Friday, March 13, 2015
Fences from Leftovers
Fences can be used to hide imperfections on your layout or to create scenic blocks that bring one scene to a close and to open new scenes to the viewer. There a lot of premade fence materials available, however I believe some of the most interesting fences can be built from leftover materials. One thing that a scratch built fence will give you over prefabricated fences is that you can create your fence lines to your exact dimensions.
You can create this fence from a leftover piece of stone embossed sheet and cardboard. Embossed paper sheet for various materials can be found online. To add some rigidly you will want to use a cardboard backing. When using these walls closer to the edge of the layout or when both sides will come into view make sure that you use the embossed paper on both sides. Other than that you can just paint the back side a dark shade and call it a day.
I once read an article where the author cut out randomly sized stone shapes out from Strathmore board, painted them, and then glued them to some cardboard backing for a very nice affect.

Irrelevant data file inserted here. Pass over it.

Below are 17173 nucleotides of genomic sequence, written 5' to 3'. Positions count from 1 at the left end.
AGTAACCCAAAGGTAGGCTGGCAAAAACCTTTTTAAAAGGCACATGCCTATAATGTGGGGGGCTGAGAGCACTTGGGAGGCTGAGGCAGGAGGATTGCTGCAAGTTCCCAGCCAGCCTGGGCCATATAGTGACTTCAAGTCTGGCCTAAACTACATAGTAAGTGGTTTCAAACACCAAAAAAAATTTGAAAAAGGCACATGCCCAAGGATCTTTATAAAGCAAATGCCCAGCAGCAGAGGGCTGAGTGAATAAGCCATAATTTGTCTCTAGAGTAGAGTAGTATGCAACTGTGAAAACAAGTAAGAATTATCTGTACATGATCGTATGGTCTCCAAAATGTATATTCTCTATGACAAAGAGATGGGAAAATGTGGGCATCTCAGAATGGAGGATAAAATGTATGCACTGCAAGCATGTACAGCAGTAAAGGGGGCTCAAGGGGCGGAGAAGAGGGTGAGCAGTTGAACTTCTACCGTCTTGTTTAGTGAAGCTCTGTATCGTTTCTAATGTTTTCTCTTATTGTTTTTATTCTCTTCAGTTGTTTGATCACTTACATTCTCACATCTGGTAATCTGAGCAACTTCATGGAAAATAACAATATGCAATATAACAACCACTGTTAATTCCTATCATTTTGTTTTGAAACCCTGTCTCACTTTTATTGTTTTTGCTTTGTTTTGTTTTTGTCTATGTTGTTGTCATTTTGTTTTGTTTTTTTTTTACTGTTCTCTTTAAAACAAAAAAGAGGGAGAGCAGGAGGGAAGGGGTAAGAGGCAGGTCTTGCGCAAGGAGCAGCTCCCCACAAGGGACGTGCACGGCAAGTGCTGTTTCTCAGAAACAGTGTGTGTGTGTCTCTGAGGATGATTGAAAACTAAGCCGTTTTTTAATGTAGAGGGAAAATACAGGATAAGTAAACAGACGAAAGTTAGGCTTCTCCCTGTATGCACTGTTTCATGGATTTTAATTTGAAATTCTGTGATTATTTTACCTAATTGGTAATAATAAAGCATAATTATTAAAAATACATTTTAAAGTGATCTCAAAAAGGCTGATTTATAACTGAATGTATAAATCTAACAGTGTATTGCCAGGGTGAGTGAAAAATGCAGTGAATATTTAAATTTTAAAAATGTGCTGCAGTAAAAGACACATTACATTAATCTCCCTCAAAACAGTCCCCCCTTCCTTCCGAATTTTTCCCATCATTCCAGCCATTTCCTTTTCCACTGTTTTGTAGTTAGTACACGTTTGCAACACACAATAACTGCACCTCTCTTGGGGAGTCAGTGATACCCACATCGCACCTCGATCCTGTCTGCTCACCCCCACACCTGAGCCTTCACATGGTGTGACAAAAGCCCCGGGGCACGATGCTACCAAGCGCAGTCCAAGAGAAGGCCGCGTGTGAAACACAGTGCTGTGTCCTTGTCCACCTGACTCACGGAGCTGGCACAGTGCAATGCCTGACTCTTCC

Corrugated material can be found in polystyrene, paper and metal foil. You can usually find it in these materials in the same places as the paper stone sheet, or suppliers like Campbell Scale Models, Evergreen ScaleModels and Rusty Stumps.
I have bits of leftover corrugated material like that is found in Campbell structure kits. These metal foil odds and ends can be brought together to create a corrugated fence that will have the aspect of a fence that has been thrown together with whatever materials that were at hand.
Make sure you give the corrugated material a good undercoat before assembling. I usually paint these sections of corrugated material using a grey spray paint. In fact, this is the only method I have had success with painting this material. Let this base coat thoroughly cure before weathering.
Cut in various sizes or in a scale 3 by 6 feet, the normal width and height of corrugated material. Glue these sections to a cardboard backing with a bit of overlap, work left to right, and weather with pastel chalks to represent rust and grime.
Wood fences can be created out of left-over bits strips of scale lumber, scribed wood or plastic sheet or even Strathmore board. Although using random width boards, either out of polystyrene or wood on a built up frame will take some time, this process will create a very realistic looking fence sections. You could leave out sections of the fence and even breaks a few the boards here and there for a more dilapidated look.
Distress the plastic or wood sheet with a piece of fine sandpaper or a hobby knife. Be careful here, you don’t want to scrape or cut too deeply into the plastic sheet. You do the same with the Strathmore board, but even more carefully. You for the fear of tearing the board don’t want to dig too deeply into the Strathmore board with the sandpaper.